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Why a broken heart really does hurt

topic posted Sun, January 3, 2010 - 11:11 PM by 
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A broken heart really does hurt, scientists claim.

Published: 10:55AM BST 18 Aug 2009

Researchers have found a genetic link between physical pain and social rejection, which means that breaking up with a partner really can be painful.

Psychologists at the University of California, Los Angeles say the human body has a gene which connects physical pain sensitivity with social pain sensitivity.

Their study indicates that a variation in the mu-opioid receptor gene (OPRM1), often associated with physical pain, is related to how much social pain a person feels in response to social rejection.

People with a rare form of the gene are more sensitive to rejection and experience more brain evidence of distress in response to rejection than those with the more common form.

Researchers collected saliva samples from 122 participants to assess which form of the OPRM1 pain gene they had and then measured sensitivity to rejection in two ways.

First, participants completed a survey that measured their own sensitivity to rejection. They were asked, for example, how much they agreed or disagreed with statements like "I am very sensitive to any signs that a person might not want to talk to me."

Then the emotions of 31 people among the group were tested when they were excluded during a virtual ball-tossing computer game.

Study co-author Prof Naomi Eisenberger said: "Individuals with the rare form of the pain gene, who were shown in previous work to be more sensitive to physical pain, also reported higher levels of rejection sensitivity and showed greater activity in social pain-related regions of the brain when they were excluded."

This is the first time that it has been proved that genes involved in physical pain are linked to mentally painful times like social rejection and breaking up with a lover.

Co-author Baldwin Way said: "These findings suggest that the feeling of being given the cold shoulder by a romantic interest or not being picked for a schoolyard game of basketball may arise from the same circuits."

Prof Eisenberger said this overlap in the neurobiology of physical and social pain makes perfect sense.

She said: "Because social connection is so important, feeling literally hurt by not having social connections may be an adaptive way to make sure we keep them.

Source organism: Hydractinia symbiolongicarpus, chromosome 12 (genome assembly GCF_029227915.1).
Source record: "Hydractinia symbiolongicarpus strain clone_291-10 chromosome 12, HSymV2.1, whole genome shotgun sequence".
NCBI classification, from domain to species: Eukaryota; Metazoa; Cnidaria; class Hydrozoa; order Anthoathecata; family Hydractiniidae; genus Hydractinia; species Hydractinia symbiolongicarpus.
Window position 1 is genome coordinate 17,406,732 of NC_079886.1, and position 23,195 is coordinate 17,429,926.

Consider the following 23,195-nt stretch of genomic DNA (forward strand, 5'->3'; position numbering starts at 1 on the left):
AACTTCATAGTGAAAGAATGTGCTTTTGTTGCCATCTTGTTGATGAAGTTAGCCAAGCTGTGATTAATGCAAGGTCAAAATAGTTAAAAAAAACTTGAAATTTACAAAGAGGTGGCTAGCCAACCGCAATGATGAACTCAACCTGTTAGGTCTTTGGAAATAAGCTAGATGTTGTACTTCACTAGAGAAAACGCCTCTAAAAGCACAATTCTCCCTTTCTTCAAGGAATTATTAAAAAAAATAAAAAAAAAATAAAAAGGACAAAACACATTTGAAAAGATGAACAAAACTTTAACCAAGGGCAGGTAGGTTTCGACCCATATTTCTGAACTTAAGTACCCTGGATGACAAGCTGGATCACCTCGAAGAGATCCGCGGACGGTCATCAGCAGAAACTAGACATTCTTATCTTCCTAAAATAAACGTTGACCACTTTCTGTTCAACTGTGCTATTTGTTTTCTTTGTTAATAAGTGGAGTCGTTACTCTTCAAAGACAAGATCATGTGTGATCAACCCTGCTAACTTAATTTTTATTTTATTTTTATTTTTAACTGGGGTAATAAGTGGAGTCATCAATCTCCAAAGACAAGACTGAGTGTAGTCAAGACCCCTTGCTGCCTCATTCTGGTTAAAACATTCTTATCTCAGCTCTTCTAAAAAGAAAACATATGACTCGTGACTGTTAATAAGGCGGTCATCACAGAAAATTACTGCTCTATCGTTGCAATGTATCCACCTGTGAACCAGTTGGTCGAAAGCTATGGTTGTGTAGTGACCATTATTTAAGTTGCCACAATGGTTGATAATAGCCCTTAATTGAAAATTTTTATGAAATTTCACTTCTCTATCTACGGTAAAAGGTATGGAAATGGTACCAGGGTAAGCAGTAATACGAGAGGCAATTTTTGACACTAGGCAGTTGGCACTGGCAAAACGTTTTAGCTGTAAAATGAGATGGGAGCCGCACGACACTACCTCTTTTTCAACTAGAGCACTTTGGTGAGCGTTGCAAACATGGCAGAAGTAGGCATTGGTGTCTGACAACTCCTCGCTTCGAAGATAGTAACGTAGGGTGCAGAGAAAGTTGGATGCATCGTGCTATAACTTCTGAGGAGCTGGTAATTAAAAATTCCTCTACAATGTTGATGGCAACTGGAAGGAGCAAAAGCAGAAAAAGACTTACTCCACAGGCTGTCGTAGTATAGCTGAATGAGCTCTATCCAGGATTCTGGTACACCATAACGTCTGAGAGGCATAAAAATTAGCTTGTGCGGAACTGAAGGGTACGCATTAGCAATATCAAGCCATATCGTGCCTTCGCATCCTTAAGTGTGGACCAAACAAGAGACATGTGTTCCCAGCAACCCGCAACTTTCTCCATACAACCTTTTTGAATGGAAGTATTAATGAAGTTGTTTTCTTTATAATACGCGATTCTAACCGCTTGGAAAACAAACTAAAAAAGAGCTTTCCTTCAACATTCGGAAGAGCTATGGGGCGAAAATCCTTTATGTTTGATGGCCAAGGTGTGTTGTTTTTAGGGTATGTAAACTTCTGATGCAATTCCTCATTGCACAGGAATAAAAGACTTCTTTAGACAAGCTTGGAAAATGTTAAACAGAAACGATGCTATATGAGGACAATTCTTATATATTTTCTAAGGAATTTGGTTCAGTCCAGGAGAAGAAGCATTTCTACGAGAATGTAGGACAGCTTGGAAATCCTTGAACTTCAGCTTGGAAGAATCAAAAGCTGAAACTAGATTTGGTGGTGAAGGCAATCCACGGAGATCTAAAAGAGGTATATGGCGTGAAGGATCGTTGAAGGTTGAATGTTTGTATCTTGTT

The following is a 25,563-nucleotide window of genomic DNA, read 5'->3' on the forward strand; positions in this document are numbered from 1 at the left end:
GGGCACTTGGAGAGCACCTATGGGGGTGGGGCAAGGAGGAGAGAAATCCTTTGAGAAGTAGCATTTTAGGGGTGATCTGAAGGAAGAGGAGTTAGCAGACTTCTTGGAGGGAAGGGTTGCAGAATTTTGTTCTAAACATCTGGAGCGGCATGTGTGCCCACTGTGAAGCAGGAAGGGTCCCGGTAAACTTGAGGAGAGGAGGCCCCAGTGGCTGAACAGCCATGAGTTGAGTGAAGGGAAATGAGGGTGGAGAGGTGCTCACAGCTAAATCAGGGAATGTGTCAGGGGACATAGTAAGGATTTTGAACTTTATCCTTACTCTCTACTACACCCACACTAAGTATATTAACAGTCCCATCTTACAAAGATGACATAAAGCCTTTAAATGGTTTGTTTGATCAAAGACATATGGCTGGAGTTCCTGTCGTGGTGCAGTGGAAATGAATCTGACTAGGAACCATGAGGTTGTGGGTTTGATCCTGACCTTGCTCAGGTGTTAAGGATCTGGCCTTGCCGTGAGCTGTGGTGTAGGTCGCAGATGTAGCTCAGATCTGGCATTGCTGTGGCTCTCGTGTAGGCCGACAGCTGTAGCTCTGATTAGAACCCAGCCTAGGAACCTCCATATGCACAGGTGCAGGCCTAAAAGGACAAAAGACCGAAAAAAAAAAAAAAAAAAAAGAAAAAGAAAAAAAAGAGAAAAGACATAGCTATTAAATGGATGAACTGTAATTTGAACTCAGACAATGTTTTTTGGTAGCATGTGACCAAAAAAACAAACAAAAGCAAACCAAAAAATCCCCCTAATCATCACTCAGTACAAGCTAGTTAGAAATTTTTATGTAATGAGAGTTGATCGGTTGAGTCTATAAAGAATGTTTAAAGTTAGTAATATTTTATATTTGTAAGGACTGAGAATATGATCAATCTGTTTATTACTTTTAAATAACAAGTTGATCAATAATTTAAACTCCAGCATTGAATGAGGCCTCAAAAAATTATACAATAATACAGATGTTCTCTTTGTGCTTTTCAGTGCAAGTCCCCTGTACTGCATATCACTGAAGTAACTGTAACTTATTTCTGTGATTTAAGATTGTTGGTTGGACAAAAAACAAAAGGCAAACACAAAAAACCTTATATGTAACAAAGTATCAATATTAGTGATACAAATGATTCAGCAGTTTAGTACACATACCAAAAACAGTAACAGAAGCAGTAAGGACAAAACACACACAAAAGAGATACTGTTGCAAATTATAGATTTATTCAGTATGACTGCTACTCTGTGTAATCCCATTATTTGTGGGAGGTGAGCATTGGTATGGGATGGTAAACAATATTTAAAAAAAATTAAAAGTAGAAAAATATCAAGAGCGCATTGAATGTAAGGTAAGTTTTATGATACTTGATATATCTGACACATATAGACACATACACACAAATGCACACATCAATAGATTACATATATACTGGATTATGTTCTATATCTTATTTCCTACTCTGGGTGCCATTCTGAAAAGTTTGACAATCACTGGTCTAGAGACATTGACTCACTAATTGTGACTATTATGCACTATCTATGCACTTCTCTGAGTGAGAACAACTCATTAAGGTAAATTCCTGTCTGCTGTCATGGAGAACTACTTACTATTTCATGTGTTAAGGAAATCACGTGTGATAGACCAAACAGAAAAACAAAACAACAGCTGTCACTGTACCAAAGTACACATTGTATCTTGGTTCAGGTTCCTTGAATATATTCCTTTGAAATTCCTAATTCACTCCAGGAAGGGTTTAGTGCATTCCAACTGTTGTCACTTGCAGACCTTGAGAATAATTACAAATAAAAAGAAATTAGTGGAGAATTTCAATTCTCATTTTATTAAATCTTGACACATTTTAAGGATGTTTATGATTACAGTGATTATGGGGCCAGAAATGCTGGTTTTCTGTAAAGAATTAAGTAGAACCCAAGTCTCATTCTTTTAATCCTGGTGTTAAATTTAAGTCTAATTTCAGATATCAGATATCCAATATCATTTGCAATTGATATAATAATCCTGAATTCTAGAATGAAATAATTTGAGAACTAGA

"Over the course of evolution, the social attachment system, which ensures social connection, may have actually borrowed some of the mechanisms of the pain system to maintain social connections."

The research is published by the Proceedings of the National Academy of Sciences.

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AND

Now, researchers at Johns Hopkins have discovered that sudden emotional stress can also result in severe but reversible heart muscle weakness that mimics a classic heart attack. Patients with this condition, called stress cardiomyopathy but known colloquially as “broken heart” syndrome, are often misdiagnosed with a massive heart attack when, indeed, they have suffered from a days-long surge in adrenalin (epinephrine) and other stress hormones that temporarily “stun” the heart.

In the Hopkins study, to be published in The New England Journal of Medicine online Feb. 10, the research team found that some people may respond to sudden, overwhelming emotional stress by releasing large amounts of catecholamines (notably adrenalin and noradrenalin, also called epinephrine and norepinephrine) into the blood stream, along with their breakdown products and small proteins produced by an excited nervous system. These chemicals can be temporarily toxic to the heart, effectively stunning the muscle and producing symptoms similar to a typical heart attack, including chest pain, fluid in the lungs, shortness of breath and heart failure.

And here is the source Blokey www.hopkinsmedicine.org/Press_...05.html
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